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[86] on both lines, and that it was most probable the enemy would threaten our camps at Manassas with about ten thousand men, while with the main body, twenty thousand or more, would advance towards Vienna, Frying-pans, and Pleasant Valley to Hay Market, on the Manassas Gap Railroad, with a view to cut off our communications with General Johnston. To accomplish this, possession would be taken of passes of the Blue Ridge at Manassas, Ashby's, and Snicker's Gaps. He would then endeavor to cut off your communication with Richmond by the Alexandria and Orange Railroad, and force you either to fight in open field, with greatly inferior numbers, or to retire towards Fredericksburg by way of Brentsville to join forces with General Holmes, or to withdraw from the intrenched camp and retire by the Alexandria and Orange Railroad, before the enemy could reach it.

Under these circumstances, I stated, you would propose, and did propose, that General Johnston should, with the bulk of his forces, say twenty thousand, unite with you, leaving from three to five thousand men to guard the passes of the Blue Ridge and to hold Patterson in check. Then, with the combined forces of General Johnston and yourself, you would move rapidly forward on Fairfax Court-House, establish yourself between the two lines of the enemy, attack them separately with larger masses, and thus exterminate them or drive them into the Potomac. This being done, General Johnston, with ten thousand of your forces in addition to his own, and rallying, as he went, those left to guard the passes, would return at once to the [valley with] superior numbers, say thirty-five thousand, to attack and destroy Patterson, at Winchester, or wherever he might be. One week from the time of leaving Winchester would be sufficient to accomplish all this. You would then either occupy the enemy's works, in front of Washington, if he should abandon them, or fall back on your present position, according to circumstances. General Johnston having disposed of Patterson, would detach a sufficient number from his force to reinforce Garnett, and make him superior to McClellan. Having defeated McClellan, General Garnett could then unite with Johnston, and the two cross the Potomac, at the nearest point, for Maryland, and, arousing the people as they proceeded, march to the rear of Washington, while you would attack it in front.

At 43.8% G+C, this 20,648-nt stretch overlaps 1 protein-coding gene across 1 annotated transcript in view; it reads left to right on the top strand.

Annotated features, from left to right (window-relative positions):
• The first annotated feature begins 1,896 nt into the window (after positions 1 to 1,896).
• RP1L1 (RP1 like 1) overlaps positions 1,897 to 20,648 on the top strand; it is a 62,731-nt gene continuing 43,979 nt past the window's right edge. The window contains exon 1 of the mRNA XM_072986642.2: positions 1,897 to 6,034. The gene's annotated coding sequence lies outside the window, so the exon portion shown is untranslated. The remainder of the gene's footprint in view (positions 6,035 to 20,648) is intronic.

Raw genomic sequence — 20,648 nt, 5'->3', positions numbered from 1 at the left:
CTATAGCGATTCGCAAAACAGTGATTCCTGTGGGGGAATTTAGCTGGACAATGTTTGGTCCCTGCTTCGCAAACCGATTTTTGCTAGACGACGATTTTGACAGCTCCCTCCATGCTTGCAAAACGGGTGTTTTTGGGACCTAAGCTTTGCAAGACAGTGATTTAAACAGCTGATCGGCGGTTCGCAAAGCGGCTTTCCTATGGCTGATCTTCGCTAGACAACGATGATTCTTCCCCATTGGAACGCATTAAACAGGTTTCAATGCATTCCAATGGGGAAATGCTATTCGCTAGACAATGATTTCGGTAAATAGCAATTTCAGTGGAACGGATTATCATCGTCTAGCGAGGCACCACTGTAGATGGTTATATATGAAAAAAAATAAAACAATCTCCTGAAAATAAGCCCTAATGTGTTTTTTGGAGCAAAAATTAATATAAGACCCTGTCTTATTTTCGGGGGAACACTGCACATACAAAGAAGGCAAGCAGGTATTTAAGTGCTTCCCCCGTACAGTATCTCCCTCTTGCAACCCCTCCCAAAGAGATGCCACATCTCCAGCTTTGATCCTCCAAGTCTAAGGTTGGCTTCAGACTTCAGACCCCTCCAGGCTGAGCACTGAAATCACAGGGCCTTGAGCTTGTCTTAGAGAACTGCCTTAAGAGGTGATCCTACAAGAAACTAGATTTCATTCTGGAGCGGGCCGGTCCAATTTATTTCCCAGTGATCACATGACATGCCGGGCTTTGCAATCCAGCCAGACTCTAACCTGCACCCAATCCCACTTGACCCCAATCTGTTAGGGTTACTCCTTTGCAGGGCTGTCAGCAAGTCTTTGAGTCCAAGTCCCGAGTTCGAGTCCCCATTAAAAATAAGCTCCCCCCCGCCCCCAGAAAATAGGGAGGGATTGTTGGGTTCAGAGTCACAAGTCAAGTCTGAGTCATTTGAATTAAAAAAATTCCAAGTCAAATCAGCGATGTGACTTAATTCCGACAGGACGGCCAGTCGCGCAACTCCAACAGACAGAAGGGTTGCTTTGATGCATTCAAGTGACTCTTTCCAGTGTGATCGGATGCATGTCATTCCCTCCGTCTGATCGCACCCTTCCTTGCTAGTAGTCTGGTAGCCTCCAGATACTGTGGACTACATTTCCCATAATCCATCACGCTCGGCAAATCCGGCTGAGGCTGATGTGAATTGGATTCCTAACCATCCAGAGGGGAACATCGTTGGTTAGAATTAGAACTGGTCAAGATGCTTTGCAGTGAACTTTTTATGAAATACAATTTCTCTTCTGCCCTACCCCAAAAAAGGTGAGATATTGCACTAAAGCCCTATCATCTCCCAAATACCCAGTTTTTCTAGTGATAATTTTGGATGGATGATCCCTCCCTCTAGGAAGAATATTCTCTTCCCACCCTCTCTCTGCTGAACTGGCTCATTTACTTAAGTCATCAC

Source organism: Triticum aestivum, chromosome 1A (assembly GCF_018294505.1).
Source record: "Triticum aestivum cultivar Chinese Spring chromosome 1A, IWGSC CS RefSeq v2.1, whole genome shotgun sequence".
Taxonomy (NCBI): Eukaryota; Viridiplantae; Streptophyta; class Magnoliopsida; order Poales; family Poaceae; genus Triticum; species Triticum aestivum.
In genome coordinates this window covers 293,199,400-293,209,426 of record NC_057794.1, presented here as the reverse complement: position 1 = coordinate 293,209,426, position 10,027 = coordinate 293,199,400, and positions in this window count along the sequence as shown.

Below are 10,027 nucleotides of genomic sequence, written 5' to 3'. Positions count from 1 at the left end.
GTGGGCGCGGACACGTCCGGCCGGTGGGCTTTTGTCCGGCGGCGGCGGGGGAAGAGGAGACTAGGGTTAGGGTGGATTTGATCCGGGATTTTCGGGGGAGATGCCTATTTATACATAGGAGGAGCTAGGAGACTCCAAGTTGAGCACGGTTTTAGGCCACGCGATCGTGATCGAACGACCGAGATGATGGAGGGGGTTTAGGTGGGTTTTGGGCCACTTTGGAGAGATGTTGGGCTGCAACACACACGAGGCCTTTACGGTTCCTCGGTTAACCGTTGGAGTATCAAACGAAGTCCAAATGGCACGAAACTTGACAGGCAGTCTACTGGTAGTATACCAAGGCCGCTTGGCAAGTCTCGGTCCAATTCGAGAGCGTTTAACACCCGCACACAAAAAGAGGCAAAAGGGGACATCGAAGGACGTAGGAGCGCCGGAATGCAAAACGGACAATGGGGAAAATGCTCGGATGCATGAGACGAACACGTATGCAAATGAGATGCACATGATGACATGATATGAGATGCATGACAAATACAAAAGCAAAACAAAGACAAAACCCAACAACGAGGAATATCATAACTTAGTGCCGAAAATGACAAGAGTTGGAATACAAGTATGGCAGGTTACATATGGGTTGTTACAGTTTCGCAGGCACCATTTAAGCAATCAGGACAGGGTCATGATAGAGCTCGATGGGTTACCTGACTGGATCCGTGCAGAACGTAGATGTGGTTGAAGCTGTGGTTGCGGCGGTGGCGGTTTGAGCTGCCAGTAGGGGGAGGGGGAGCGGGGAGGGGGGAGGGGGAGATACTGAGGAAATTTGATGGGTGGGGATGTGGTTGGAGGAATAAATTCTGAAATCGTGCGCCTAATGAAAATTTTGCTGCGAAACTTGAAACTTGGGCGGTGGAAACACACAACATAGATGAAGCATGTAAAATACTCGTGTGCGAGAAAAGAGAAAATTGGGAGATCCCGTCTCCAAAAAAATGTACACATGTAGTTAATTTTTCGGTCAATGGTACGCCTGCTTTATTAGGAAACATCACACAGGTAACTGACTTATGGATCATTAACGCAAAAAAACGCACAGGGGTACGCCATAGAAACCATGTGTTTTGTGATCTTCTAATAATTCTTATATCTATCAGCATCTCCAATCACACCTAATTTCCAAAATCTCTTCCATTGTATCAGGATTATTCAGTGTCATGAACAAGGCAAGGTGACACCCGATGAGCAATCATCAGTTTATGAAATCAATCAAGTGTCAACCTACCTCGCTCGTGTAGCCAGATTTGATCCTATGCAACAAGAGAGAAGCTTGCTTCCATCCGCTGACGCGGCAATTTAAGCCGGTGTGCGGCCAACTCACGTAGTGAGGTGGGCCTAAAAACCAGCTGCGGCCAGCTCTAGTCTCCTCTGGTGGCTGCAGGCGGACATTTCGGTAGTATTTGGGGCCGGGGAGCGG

To these propositions, respectful and earnest consideration was given by the President and the generals I have mentioned. The scheme was considered brilliant and comprehensive, but, to its adoption at this time, two leading objections were urged by the President and by General Lee. One was that General Johnston's force was not now sufficiently strong to allow of the withdrawal of numbers sufficient to effect your object, and, at the same time, leave enough to keep Patterson in check and keep him from coming down upon your left; and the other and main objection was, that the enemy was as yet too close to their cover to allow the reasonable expectation of the accomplishment of your object; that they would immediately fall back upon their intrenchments, or, being so close to their large reserves, would be quickly reinforced in numbers sufficient to regain the superiority of numbers, and thus defeat your purpose. That the combination might be made at a later period, when these objections would be removed by a sufficient increase of your armies,

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Joseph E. Johnston (7)
Patterson (4)
McClellan (2)
R. S. Garnett (2)
R. E. Lee (1)
T. H. Holmes (1)
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